A: In this business it’s important to make friendships that have nothing to do with business, that have nothing to do with getting something somebody has. I developed those friendships with Tony and Keb’ Mo’ where I didn’t ask for anything, music-wise, until it made sense. Tony and I always talked about doing something together; we just had to find a time when it made sense to work together, when we needed to work together. I felt very comfortable with him as my producer; I was very grateful to take his guidance.
We both come from a place of interpreting something well, of performing original songs creatively and covers originally. Tony would say something like “This is the way you should do it; see if it works for you” and I might say something like: “Yes, I’d like to do that song, but in a different way.” We went through an amazing amount of songs to get the right 11; I bet we listened to over a hundred. I brought to the table “Truth Be Told” and “Hard as Hell,” which I wrote with Dave Steen [composer of songs recorded by James Cotton and Son Seals]. Tony brought to the table “’Bout to Make Me Leave Home” and “Devil Don’t Sleep.” There were no defenses up with Tony; I could let my guard down. You can’t really do that when you’re working with a producer you don’t totally trust; the studio can be a very strange place, ego-wise. That’s the great thing about working with a producer like Tony; he’s all about how are we going to best serve you, instead of trying to make you an imitation, a copy.
Q: I know you like to anchor every album with a song by the late Albert Collins, your boss, mentor and friend. Why was his “The Moon Is Full” a proper fit for “Hard Truth”?
A: Actually, I didn’t think we had an Albert song for the record; I was not going to throw an Albert song on there just for the sake of throwing something on. I have to have a vision; I have to pay homage to one of the greatest men in my life. I remember [keyboardist] Mike Finnigan saying: “Let’s just knock this one [‘The Moon Is Full’] off.” We were worked to death but he said: “Come on, we can do this; let’s take a stab at it.” It was the last thing we did, and we did it in one take. That’s why it’s a little rough, but I like the roughness.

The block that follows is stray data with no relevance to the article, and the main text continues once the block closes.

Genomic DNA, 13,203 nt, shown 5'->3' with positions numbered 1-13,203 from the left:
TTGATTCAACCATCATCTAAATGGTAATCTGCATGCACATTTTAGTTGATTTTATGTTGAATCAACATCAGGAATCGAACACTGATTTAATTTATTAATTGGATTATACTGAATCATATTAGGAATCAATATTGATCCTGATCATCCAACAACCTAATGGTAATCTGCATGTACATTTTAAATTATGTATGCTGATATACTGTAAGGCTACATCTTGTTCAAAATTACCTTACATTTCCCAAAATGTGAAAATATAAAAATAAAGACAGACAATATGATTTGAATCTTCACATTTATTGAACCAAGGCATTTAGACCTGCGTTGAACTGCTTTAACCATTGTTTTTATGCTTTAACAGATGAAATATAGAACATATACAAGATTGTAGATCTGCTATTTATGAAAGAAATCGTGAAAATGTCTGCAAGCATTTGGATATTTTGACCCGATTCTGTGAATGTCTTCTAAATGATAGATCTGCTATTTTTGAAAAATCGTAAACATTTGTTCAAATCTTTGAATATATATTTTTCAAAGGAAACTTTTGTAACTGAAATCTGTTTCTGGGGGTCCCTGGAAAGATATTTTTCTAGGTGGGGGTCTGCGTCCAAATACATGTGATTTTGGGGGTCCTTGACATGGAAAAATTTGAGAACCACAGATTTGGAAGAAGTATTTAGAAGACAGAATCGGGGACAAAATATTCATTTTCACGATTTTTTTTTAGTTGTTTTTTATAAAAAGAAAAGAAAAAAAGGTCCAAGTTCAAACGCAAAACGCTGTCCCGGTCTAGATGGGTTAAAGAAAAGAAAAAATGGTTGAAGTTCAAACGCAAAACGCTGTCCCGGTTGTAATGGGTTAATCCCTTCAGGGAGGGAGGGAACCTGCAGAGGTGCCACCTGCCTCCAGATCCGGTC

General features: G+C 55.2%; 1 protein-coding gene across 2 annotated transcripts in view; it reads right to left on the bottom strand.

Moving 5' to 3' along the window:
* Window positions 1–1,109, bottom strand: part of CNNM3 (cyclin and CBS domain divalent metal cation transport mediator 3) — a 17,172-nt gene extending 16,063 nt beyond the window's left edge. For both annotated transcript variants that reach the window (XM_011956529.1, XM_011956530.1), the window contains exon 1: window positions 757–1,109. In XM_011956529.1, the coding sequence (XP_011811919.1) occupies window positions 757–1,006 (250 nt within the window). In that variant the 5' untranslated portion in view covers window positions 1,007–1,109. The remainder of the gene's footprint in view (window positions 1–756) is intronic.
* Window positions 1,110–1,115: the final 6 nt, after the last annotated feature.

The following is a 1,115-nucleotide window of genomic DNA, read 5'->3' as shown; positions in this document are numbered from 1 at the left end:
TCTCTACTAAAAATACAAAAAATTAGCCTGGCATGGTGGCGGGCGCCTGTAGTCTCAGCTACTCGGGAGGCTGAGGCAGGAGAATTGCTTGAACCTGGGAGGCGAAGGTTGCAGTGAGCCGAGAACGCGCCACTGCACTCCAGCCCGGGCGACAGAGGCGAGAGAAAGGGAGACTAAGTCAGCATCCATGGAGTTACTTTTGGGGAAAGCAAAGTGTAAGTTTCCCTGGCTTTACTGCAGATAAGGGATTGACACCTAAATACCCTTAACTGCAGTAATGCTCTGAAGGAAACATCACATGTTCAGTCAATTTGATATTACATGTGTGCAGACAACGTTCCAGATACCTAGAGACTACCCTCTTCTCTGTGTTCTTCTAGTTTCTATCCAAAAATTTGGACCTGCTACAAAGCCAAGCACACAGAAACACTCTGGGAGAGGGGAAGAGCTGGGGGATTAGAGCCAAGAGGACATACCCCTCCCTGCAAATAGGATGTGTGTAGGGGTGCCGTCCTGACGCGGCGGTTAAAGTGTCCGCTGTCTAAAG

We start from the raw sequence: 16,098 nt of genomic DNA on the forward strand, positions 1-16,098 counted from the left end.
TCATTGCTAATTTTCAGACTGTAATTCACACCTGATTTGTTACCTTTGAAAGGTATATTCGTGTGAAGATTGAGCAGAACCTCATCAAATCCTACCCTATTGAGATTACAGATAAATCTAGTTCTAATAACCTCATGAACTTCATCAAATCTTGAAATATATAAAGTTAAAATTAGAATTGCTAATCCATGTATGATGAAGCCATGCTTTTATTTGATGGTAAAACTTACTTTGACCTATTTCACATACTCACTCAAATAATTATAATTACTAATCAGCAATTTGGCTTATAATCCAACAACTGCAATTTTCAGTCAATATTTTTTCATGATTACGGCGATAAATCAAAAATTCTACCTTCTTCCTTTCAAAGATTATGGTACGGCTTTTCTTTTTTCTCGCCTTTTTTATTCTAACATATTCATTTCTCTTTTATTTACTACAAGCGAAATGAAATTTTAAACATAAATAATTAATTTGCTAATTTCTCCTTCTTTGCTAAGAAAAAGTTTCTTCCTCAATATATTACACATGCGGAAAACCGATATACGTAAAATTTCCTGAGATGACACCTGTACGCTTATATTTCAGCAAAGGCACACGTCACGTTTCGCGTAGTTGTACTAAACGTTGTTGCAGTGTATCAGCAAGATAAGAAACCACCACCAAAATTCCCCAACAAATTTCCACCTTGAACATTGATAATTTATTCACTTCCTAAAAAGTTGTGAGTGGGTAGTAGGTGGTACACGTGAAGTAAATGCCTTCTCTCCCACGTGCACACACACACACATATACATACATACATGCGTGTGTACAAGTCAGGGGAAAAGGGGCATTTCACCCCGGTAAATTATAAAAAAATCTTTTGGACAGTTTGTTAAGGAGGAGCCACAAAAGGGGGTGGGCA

Q: Most interviewers ask you about how Albert taught and influenced you as a guitarist. I’m going to take a different path and ask you how he shaped you as a drummer. Did you learn mainly through practical advice or osmosis?
A: It was probably more from osmosis, by absorbing his advice. There was no real technical knowledge he gave me; his guidance was more through feeling than thinking. Don’t question it; just do it; follow your emotions. I’ve found that the old guys couldn’t be bothered too much with explaining the blues. I mean, how do you explain an emotional thing? You don’t; you just do it. Theory is fine and dandy but with most of the guys I’ve played with either you get it or you don’t. With Albert it was always a feel thing, which made it unpredictable, which made it more memorable and more meaningful.
Q: What’s your favorite memory of being Albert’s drummer?
A: The first thing that comes to mind is the very first time I played with him. He called me up one afternoon and my mother came to me and said “There’s an Albert Collins on the phone.” That day I wasn’t doing much of anything: I was figuring out what to do with my friends, whether we’d hang out on the beach or not. The person on the other end of the line was a quiet, humble guy. “I’m looking for a drummer,” Albert said, “and I’ve got some gigs up in the Northwest and I’m just seeing if you’d be interested.” As scared as I was I said, yeah, I would be interested. I didn’t expect him to say what he said next: “I’ll pick you up in three hours.” No rehearsal time, no nothing. I literally learned the gig while driving Interstate 5 up the West Coast [laughs].
The first show was at the University of Oregon. There were maybe 300 to 500 people in this big hall; to me it felt like a million. It was exhilarating to be able to play for that big a crowd, with one of my favorite musicians, who had really helped steer me into a music career. It was probably the most exciting feeling I’ve ever had.